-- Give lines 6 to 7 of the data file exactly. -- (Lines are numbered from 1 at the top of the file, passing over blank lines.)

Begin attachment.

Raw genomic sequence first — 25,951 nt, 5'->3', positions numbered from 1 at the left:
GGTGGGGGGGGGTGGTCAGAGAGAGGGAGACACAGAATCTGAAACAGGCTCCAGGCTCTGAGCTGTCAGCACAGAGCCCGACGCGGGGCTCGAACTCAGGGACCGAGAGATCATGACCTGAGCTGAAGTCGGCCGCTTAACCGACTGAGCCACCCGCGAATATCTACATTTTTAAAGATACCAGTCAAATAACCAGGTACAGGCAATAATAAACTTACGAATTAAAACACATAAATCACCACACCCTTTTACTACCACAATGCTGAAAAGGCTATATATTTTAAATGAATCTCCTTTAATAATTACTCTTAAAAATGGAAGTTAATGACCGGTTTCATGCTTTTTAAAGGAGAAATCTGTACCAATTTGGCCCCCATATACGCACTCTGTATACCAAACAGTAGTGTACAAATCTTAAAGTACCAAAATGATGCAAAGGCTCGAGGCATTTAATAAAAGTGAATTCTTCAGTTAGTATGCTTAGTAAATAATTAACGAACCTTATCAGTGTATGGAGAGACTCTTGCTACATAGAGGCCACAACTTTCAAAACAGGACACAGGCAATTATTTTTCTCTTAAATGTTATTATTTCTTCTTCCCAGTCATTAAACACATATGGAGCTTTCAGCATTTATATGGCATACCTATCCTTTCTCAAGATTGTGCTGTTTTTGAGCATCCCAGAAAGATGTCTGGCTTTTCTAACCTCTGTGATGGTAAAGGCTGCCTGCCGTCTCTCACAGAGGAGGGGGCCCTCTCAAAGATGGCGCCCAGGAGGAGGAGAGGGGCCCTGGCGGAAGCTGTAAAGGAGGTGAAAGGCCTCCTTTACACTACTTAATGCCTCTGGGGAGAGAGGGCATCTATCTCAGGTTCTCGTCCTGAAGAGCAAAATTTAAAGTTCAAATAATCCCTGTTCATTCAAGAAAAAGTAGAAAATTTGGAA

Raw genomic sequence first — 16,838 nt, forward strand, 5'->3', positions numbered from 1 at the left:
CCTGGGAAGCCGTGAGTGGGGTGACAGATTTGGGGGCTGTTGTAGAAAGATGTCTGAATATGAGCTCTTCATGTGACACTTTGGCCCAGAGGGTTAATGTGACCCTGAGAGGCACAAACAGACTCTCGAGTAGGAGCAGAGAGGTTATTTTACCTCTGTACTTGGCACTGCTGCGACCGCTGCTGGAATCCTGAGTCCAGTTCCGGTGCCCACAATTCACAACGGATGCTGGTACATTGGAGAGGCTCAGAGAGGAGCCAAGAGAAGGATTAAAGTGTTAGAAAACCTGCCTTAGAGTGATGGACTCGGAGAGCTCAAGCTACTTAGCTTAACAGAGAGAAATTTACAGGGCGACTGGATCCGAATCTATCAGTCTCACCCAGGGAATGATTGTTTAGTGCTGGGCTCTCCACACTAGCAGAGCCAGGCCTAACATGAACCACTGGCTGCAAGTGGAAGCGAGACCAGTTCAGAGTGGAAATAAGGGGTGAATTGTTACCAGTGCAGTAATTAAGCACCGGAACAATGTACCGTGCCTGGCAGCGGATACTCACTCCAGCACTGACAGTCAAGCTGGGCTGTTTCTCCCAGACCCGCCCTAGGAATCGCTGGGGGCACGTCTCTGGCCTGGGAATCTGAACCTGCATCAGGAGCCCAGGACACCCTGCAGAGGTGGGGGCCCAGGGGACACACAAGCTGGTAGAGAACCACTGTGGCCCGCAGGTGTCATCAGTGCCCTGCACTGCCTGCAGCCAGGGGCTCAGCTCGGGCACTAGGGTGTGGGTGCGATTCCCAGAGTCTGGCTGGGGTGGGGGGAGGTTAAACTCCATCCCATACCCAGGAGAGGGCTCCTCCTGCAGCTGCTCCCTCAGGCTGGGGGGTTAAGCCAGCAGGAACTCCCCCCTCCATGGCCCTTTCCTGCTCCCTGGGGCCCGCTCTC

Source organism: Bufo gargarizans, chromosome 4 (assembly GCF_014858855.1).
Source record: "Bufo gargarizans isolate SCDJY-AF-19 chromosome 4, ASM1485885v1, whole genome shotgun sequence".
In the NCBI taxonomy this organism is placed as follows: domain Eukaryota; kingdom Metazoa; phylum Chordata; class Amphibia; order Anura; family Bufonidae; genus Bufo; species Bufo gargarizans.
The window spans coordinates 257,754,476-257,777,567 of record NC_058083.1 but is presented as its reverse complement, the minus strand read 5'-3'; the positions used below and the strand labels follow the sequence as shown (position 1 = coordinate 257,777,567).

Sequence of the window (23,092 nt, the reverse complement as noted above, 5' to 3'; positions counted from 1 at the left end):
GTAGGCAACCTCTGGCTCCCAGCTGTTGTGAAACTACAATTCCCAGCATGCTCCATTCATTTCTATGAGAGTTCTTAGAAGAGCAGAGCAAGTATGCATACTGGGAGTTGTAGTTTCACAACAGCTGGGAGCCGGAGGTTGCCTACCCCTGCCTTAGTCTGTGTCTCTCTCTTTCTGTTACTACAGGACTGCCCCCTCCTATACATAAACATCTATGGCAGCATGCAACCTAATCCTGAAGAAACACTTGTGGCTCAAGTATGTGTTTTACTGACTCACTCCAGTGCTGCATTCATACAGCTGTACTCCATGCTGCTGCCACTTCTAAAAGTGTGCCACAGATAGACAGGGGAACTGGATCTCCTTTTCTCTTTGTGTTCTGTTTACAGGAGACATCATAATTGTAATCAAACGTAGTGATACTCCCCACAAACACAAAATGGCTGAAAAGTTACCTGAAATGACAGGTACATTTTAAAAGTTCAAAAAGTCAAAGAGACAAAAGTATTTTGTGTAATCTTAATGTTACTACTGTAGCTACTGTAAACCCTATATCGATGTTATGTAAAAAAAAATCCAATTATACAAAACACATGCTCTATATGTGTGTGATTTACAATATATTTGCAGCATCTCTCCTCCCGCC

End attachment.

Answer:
Source record: "Bufo gargarizans isolate SCDJY-AF-19 chromosome 4, ASM1485885v1, whole genome shotgun sequence".
In the NCBI taxonomy this organism is placed as follows: domain Eukaryota; kingdom Metazoa; phylum Chordata; class Amphibia; order Anura; family Bufonidae; genus Bufo; species Bufo gargarizans.